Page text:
Would Mirena cause acne? Mirena is a hormone-based method of birth control in IUD form.It’s the type of birth control most recommended by the American College of Obstetricians and Gynecologists. However, one thing for a woman to know when using this form of IUD birth control is whether or not it causes acne. Let’s look at the available information.
Why Would Mirena Cause Acne? What’s the Connection?
The workings of Mirena are based on the hormone progesterone. The IUD releases small amounts of a type or progesterone called levonorgestrel into the uterus to prevent pregnancy. According to Detox Scientific, Mirena could cause acne as it causes excessive secretion of the hormone Androgen. The article tells us, “Androgen can overstimulate your oil glands and is a major contributor to acne.”
Acne is a hormonal phenomenon, and is all about imbalances. When your body experiences overstimulation or imbalances that contribute to production of oils of any kind, acne can be the result. Excess oil can pool on your skin and—to make a long story short—grow acne bacteria, and can also get stuck in clogged pores, which also causes acne. This is how Mirena cause acne.
Could What Happened to Carly Humbert Happen to You?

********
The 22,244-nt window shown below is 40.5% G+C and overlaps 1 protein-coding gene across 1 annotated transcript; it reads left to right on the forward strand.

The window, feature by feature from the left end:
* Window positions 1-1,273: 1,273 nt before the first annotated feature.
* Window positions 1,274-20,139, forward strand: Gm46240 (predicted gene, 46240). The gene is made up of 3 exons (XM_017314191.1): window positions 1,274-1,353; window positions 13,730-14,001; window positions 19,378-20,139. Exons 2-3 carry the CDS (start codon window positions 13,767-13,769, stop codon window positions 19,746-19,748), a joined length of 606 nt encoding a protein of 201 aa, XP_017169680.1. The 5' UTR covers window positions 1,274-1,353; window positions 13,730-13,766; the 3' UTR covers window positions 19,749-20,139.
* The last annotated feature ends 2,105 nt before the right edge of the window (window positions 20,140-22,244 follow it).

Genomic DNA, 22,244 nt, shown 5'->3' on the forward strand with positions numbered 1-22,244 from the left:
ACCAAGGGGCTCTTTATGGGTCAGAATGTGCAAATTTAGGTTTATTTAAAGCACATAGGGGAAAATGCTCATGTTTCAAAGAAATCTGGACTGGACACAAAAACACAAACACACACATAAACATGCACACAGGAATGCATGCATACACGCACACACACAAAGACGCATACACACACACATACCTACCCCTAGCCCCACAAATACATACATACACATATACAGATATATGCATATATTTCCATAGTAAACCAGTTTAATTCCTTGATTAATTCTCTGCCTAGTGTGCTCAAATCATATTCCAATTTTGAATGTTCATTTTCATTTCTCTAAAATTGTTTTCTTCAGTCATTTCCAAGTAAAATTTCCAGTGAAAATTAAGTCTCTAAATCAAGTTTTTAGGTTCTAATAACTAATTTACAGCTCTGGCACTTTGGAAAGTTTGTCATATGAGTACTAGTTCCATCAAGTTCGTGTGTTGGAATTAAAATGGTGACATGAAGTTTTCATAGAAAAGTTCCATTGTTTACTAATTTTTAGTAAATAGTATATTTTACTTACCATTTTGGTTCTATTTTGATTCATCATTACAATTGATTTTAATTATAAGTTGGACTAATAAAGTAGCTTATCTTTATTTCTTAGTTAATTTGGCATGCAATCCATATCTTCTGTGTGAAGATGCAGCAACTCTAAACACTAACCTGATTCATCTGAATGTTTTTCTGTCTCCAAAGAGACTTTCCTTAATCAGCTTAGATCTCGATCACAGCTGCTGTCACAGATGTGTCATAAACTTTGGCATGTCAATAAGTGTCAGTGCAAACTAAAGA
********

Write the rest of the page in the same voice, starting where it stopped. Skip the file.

Carly Humbert, at age 22, was a makeup artist who made popular how-to videos on Youtube. She began using Mirena for birth control, since it is known to be effective. She didn’t seem to suspect that Mirena might cause acne. But that’s exactly what happened.
After only two days with the IUD in, Carly started to experience a large amount of painful acne. Suspecting it was the IUD, she opted for a Mirena removal procedure due to the emotional trauma from the acne—it was hard for her to make a living as an online presence with scarred skin. Humbert had no choice but to find out if Mirena caused acne would go away after the IUD was removed.
The acne didn’t vanish immediately, so Carly’s doctor prescribed a medicine called Accutane. With the IUD gone and the change in hormones gone with it, the Accutane had a chance, and Carly’s acne began to clear up in a month, eventually going away completely.
So that’s what happened to Carly Humbert. But is that conclusive proof that Mirena causes acne? There doesn’t seem to be any doubt that it was the Mirena that caused Carly’s acne. But does that mean if you use Mirena you’ll definitely find it causes acne for you?
The Experts and the Data
“It’s an uncommon side effect,” says Hilda Y. Hutcherson, a professor of obstetrics and gynecology. She says that some of her patients who used IUDs developed acne, but it was mild and easily treatable.
Some dermatologists disagree, recommending copper IUDs instead of progesterone-based, which is what Mirena is. We’ll explore this later.
Does Mirena Cause Acne, actual studies and data
A Refinery29 article quotes Dr. Debra Wickman, MD, as saying “there’s research that about 14-15% of women who use Mirena will experiences skin issues, like acne.”
Wickman goes on to say that a genetic predisposition for acne makes it much more likely that IUD users would get acne. Therefore, if you haven’t ever had issues with adult onset acne, if you have healthy skin that hasn’t strayed to the dry or oily sides, you’re probably not going to fall within the 15%. If birth control via IUD seems like the best choice for you, all things considered, consulting with your doctor further is probably in order.